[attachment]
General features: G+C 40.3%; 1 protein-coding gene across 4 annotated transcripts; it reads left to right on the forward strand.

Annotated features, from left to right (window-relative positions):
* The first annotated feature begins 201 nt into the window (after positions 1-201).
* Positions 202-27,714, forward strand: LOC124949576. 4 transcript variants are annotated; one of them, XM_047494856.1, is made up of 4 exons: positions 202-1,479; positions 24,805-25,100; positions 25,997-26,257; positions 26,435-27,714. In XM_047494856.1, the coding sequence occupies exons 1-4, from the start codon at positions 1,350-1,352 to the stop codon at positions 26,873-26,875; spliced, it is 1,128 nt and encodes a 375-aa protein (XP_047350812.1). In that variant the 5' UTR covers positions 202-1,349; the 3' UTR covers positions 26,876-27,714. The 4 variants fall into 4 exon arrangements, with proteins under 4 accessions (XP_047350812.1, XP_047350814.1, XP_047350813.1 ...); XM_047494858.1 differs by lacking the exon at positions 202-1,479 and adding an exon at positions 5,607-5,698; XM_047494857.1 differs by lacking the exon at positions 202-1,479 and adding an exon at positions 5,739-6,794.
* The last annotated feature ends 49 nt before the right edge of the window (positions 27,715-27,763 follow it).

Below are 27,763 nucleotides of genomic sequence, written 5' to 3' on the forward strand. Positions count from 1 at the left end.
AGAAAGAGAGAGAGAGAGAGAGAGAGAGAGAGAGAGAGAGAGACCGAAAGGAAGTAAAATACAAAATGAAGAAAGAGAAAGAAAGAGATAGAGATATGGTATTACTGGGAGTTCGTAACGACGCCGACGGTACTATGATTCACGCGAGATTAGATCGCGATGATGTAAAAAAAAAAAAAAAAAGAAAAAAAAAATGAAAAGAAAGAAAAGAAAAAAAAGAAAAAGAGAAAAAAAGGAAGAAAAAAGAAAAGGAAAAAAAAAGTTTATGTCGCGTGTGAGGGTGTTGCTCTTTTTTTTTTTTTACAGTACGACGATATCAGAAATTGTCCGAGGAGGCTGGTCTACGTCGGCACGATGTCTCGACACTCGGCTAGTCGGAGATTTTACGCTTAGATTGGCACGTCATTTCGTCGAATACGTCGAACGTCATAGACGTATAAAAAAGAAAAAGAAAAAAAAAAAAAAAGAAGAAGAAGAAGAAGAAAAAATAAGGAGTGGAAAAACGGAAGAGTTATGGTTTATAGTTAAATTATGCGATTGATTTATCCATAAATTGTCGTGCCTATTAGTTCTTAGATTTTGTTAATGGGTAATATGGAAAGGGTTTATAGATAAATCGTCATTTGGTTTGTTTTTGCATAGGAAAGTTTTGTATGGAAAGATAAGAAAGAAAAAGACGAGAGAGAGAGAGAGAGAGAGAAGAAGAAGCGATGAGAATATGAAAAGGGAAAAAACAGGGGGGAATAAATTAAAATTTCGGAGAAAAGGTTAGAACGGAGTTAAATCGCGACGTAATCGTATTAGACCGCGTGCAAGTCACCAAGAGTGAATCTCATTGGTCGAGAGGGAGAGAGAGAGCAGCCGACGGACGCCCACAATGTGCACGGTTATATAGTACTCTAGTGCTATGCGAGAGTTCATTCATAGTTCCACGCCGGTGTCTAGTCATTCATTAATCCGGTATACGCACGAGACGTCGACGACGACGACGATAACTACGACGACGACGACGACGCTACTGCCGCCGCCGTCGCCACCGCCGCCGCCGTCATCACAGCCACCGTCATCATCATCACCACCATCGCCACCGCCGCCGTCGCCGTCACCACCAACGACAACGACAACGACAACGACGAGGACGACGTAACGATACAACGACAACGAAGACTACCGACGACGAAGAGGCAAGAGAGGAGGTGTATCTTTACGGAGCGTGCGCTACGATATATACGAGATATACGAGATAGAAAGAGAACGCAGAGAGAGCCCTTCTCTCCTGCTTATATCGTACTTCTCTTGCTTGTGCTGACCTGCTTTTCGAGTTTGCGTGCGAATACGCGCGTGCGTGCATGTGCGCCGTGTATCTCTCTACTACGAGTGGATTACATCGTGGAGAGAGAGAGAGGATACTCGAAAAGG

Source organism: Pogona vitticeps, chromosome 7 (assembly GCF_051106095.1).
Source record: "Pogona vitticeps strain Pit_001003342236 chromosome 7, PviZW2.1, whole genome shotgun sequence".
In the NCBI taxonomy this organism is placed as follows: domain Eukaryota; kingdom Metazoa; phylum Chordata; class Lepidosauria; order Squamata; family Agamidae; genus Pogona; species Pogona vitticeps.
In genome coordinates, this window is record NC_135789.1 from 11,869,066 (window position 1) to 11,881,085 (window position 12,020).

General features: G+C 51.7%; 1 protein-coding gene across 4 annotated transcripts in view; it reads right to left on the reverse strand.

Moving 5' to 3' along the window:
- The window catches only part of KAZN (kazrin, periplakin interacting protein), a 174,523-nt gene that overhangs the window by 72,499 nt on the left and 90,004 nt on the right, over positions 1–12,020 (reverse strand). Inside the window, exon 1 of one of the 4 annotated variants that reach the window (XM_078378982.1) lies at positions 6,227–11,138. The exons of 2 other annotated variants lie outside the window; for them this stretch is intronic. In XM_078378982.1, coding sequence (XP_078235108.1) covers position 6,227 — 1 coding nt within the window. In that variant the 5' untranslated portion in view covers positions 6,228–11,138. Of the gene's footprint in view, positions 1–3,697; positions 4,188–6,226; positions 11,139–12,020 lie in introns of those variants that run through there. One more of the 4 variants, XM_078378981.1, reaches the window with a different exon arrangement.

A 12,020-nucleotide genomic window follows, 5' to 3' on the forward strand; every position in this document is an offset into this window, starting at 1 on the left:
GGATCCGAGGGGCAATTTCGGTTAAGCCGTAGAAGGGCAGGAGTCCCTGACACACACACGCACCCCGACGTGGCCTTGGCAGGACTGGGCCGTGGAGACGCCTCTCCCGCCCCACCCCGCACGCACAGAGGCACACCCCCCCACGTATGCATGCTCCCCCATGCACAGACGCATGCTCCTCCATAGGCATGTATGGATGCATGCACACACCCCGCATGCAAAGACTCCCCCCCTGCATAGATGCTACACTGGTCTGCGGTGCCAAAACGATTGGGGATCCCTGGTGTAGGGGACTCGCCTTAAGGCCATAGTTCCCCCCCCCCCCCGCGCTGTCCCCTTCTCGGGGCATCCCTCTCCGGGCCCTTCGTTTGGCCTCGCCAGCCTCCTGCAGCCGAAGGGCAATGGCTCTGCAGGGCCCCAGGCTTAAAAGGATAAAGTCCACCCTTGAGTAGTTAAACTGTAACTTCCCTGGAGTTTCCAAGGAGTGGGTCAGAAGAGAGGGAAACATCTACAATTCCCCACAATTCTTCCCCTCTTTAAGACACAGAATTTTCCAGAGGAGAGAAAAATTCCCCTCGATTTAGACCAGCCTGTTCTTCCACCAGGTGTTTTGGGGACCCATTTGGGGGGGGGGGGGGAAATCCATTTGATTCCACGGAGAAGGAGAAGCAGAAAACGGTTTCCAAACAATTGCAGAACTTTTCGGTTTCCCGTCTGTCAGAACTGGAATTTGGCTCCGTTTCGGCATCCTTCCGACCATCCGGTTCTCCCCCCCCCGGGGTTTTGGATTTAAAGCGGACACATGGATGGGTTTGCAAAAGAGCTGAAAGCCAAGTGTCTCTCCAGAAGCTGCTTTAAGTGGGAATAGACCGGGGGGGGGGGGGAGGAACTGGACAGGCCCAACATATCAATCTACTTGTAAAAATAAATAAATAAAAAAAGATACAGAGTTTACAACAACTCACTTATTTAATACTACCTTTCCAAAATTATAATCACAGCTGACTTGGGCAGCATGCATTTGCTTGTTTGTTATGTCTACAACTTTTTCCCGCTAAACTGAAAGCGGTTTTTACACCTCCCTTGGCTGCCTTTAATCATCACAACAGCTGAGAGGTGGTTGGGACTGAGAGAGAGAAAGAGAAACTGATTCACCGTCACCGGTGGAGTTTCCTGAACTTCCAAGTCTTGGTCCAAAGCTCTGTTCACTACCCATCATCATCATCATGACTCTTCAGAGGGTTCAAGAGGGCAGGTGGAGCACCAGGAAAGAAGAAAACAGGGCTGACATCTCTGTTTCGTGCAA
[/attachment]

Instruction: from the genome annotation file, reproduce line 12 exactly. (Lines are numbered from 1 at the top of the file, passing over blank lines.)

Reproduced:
General features: G+C 51.7%; 1 protein-coding gene across 4 annotated transcripts in view; it reads right to left on the reverse strand.